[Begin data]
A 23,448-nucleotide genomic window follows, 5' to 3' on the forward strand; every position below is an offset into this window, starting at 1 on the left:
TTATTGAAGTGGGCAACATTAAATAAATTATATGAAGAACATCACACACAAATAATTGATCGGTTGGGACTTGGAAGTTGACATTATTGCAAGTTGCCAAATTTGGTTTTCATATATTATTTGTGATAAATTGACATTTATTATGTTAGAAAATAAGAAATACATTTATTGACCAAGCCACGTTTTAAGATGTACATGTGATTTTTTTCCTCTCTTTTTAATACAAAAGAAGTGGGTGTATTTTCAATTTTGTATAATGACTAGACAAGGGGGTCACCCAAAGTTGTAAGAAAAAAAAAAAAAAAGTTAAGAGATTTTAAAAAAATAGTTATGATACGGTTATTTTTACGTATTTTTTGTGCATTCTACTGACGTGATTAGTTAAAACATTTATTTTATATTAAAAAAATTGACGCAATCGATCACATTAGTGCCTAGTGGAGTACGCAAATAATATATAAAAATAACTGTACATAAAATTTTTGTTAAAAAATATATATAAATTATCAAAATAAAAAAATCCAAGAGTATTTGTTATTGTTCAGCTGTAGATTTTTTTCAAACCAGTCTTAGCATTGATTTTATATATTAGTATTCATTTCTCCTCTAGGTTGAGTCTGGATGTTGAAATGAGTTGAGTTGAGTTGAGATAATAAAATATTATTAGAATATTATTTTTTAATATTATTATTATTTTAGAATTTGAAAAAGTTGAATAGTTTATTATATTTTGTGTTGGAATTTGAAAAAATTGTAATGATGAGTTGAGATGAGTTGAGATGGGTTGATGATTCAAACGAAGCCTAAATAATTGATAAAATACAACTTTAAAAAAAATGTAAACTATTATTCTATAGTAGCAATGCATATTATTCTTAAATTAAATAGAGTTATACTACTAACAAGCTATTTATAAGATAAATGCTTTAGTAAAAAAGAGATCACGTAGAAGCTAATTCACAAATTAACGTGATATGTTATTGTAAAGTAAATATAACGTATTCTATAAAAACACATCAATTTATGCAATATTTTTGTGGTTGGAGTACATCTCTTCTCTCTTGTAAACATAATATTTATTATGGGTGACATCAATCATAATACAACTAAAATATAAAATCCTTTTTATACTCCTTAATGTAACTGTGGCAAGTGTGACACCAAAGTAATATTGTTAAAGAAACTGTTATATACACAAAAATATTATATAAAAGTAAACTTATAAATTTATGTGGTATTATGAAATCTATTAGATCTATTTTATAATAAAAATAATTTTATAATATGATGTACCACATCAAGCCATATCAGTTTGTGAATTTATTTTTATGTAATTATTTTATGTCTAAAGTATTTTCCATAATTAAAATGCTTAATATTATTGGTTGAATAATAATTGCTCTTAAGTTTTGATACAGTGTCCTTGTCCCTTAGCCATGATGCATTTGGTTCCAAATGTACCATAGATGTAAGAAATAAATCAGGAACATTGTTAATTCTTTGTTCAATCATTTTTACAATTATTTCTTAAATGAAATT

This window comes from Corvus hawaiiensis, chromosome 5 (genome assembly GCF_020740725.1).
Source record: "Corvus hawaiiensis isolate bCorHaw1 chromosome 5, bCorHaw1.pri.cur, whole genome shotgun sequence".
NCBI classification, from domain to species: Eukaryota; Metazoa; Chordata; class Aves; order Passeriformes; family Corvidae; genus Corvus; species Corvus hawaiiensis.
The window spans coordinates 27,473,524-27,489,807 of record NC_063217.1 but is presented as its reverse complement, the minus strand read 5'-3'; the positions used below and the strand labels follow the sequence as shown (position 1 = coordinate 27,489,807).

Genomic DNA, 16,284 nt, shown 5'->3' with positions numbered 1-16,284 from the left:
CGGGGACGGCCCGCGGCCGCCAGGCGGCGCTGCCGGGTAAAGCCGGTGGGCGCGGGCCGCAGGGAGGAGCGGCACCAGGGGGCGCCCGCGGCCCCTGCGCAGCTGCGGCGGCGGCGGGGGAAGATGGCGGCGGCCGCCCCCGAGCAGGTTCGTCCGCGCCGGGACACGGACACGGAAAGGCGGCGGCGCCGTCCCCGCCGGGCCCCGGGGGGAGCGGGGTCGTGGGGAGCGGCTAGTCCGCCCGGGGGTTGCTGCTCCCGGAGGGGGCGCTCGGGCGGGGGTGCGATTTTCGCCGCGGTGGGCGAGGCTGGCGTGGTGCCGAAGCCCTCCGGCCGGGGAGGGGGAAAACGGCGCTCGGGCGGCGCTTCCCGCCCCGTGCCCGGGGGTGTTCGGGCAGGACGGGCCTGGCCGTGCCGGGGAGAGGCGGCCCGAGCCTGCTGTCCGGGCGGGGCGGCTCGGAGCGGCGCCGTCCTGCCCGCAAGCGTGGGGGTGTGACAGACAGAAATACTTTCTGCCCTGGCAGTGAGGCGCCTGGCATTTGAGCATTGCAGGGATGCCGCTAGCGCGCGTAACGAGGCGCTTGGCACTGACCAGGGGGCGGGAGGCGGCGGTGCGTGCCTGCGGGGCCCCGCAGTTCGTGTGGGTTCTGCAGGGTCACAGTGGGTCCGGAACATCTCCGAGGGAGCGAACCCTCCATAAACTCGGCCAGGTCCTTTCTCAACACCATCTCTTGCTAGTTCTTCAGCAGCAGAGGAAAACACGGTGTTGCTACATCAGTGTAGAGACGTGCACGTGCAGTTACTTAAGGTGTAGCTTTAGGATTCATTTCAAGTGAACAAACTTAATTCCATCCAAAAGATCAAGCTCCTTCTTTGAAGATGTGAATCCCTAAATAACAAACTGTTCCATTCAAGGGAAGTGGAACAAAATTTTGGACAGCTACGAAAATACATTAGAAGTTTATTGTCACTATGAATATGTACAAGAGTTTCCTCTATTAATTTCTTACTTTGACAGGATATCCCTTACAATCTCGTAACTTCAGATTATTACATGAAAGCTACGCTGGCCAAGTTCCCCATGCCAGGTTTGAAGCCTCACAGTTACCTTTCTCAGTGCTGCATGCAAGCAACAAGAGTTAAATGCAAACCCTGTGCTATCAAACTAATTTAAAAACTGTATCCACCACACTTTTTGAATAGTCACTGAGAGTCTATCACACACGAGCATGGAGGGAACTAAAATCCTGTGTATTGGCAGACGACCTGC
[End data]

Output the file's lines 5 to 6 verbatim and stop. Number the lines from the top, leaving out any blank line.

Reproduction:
NCBI classification, from domain to species: Eukaryota; Metazoa; Chordata; class Aves; order Passeriformes; family Corvidae; genus Corvus; species Corvus hawaiiensis.
The window spans coordinates 27,473,524-27,489,807 of record NC_063217.1 but is presented as its reverse complement, the minus strand read 5'-3'; the positions used below and the strand labels follow the sequence as shown (position 1 = coordinate 27,489,807).